Install iOS 11.2.6 for Better Security
If you're running iOS 11.2.5 or older, you're exposed to an issue that lets people send a specific character that will crash an iOS-powered device and block access to the Messages app. It can also block apps like Facebook Messenger, Gmail, Outlook, and WhatsApp.
The iOS 11.2.6 update's main purpose is to patch up this issue.
If you're running iOS 11.2.2 or below and receive a certain GitHub link through your Messages app, your iPhone or iPad can lockup or respring. The Messages app will also become unusable.
If you're on iOS 11.2.1, your iOS 11.2.6 update includes security improvements to Safari and WebKit to mitigate the effects of Spectre. If you're running an older version of iOS, your iOS 11.2.6 update will come with a lot more.
Apple's iOS 11.2 update fixed several problems, but it also brought problems of its own including a potentially nasty zero-day iOS HomeKit vulnerability.
The vulnerability, discovered by Tian Zhang, allowed for unauthorized control of HomeKit accessories including garage door openers and smart locks.
Apple quickly rolled out a server-side fix, but the company restored full functionality with the release of iOS 11.2.1. If you skipped iOS 11.2.1 and use HomeKit, you should download iOS 11.2.6.
If you skipped iOS 11.2, you'll get a few more patches with your iOS 11.2.6 update. Apple's iOS 11.2 update delivered 11 patches including one for Mail and one for Wi-Fi.
The iOS 11.2 and iOS 11.2.1 updates also patched up a widespread security issue called "Meltdown." Apple says its analysis suggests it "has the most potential to be exploited."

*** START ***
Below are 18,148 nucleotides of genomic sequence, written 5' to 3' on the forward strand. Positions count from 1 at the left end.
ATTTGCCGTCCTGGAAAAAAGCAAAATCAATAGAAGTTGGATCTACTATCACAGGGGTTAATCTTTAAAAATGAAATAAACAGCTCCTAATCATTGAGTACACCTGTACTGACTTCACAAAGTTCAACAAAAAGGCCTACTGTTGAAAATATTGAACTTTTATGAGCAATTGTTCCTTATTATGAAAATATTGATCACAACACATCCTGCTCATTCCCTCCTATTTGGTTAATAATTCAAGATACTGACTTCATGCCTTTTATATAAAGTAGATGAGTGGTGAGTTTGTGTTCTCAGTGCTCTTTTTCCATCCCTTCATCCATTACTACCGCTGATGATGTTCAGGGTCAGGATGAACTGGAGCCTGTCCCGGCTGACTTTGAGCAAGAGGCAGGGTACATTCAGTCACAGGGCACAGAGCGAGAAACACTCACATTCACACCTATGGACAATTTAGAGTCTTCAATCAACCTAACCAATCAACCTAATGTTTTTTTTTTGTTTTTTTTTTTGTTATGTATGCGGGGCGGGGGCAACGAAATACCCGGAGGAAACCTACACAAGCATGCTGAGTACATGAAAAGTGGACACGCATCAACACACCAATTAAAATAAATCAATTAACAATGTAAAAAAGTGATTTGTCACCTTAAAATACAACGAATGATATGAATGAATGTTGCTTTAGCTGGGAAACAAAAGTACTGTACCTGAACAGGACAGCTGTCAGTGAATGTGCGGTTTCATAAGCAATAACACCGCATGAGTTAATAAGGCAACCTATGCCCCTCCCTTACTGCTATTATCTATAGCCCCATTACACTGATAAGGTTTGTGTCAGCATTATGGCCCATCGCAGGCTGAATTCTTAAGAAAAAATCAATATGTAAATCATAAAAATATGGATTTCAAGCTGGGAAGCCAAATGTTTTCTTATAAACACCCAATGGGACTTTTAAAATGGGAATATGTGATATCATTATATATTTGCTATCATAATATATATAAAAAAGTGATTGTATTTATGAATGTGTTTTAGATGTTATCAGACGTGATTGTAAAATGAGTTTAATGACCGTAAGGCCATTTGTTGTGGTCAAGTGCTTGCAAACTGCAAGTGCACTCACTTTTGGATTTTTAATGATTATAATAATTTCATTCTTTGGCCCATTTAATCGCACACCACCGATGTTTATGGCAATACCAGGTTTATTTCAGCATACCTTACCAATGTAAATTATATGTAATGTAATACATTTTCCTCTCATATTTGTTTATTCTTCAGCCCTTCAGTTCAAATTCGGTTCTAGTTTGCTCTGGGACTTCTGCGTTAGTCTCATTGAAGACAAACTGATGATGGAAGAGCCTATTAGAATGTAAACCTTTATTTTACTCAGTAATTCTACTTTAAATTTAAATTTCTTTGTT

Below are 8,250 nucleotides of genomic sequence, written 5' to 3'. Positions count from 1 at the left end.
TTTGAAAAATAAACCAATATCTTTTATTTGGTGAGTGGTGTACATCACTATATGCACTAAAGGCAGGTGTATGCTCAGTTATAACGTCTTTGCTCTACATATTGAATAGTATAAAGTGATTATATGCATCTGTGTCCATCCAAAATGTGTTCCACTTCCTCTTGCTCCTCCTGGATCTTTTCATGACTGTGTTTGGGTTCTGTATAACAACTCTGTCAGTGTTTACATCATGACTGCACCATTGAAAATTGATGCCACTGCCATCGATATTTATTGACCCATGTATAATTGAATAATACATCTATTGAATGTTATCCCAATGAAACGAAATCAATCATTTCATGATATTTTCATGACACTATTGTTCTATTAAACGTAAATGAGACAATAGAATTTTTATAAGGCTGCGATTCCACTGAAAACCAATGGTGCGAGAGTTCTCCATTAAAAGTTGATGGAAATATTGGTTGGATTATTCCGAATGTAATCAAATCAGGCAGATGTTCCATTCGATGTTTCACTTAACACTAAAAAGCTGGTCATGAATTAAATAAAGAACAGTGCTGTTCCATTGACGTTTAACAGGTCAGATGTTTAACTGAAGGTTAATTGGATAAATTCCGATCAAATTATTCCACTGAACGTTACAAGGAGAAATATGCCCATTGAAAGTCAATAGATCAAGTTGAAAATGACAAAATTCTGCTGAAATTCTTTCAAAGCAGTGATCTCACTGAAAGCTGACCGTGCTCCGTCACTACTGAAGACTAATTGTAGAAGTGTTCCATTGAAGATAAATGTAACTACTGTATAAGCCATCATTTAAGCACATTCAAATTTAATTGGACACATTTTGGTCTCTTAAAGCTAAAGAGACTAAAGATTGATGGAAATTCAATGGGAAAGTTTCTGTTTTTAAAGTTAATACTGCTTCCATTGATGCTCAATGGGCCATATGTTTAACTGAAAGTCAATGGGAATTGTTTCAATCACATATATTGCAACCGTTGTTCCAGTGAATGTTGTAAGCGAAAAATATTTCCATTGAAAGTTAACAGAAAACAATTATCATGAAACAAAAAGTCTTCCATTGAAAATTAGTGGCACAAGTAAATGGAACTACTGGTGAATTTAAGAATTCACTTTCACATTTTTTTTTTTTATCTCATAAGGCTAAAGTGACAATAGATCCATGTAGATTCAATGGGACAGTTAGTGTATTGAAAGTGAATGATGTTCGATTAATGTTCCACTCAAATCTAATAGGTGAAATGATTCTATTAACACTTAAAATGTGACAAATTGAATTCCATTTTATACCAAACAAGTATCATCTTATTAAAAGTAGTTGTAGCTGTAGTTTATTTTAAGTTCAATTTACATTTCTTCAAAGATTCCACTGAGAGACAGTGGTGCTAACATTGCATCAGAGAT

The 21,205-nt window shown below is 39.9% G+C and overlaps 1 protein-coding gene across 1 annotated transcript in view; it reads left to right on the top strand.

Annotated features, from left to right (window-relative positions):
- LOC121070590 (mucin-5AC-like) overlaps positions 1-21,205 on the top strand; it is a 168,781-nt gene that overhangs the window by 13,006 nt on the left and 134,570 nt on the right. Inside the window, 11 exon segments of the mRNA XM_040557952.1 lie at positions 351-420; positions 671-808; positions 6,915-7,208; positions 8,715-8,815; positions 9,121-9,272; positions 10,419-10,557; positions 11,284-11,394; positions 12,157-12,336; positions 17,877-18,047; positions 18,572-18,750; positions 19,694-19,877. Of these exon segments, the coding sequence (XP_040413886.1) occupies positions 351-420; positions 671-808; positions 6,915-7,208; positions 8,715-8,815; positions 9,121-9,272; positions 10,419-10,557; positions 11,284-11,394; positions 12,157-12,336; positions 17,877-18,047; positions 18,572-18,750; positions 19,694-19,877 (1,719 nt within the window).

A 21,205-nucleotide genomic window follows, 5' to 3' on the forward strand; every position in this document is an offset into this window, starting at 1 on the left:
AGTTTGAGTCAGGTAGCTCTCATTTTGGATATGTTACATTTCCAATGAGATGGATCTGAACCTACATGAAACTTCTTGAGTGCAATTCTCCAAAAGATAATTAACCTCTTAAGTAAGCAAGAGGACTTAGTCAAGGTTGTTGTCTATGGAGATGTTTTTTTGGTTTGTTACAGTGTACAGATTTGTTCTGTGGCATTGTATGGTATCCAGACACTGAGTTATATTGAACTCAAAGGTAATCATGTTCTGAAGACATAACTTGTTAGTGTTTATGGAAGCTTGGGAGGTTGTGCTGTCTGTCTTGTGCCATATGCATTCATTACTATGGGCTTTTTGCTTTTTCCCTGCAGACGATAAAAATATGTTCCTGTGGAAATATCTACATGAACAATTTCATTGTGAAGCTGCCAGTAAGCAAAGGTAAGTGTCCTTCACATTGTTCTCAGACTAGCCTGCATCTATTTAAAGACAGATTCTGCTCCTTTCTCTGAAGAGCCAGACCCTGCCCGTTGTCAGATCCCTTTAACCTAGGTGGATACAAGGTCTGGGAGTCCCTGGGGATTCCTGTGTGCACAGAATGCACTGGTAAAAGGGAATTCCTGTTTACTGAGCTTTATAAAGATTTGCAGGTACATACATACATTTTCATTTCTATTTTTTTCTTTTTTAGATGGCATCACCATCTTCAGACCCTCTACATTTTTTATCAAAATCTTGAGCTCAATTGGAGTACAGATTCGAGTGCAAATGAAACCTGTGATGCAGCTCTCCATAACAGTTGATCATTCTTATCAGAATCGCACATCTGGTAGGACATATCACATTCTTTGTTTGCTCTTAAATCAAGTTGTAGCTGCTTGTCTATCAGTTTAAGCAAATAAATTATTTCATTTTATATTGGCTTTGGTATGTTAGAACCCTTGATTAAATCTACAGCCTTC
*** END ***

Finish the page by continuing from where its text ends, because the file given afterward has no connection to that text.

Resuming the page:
Meltdown affects all iOS 11 powered devices so we highly recommend downloading iOS 11.2.6 if you skipped iOS 11.2.
If you skipped iOS 11.1.2, iOS 11.1.1, and iOS 11.1, you'll get additional patches with your iOS 11.2.6 update.
The iOS 11.1 update delivered eight security patches including a fix for a serious Wi-Fi vulnerability called KRACK or Key Reinstallation Attack. KRACK is an exploit that targets the common WPA2 encryption protocol.
If you're just now making to move from iOS 10 (or whatever you're on) to iOS 11, your iOS 11.2.6 update will come with additional security features.
In iOS 11 you can't establish trust with a PC using fingerprints alone. You'll also need to put in a full passcode in order to gain that trust.
If you skipped older versions of iOS, your iOS 11.2.6 update will come with an even longer list of security patches.
Apple's iOS 10.3.3 update delivered 24 security patches addressing potential issues with Contacts, Messages, Notifications, and Safari. It also included a patch for a potentially dangerous Wi-Fi exploit called "Broadpwn."
If you skipped iOS 10.3.2 you'll get 23 additional patches with iOS 11.2.6. And if for some reason you missed iOS 10.3, you'll get 60 security patches with your version of iOS 11.2.6.
If you want to protect the data you store on your iPhone, iPad, or iPod touch, you should make your move to iOS 11 and iOS 11.2.6 soon.
This is particularly important for those of you running older versions of iOS.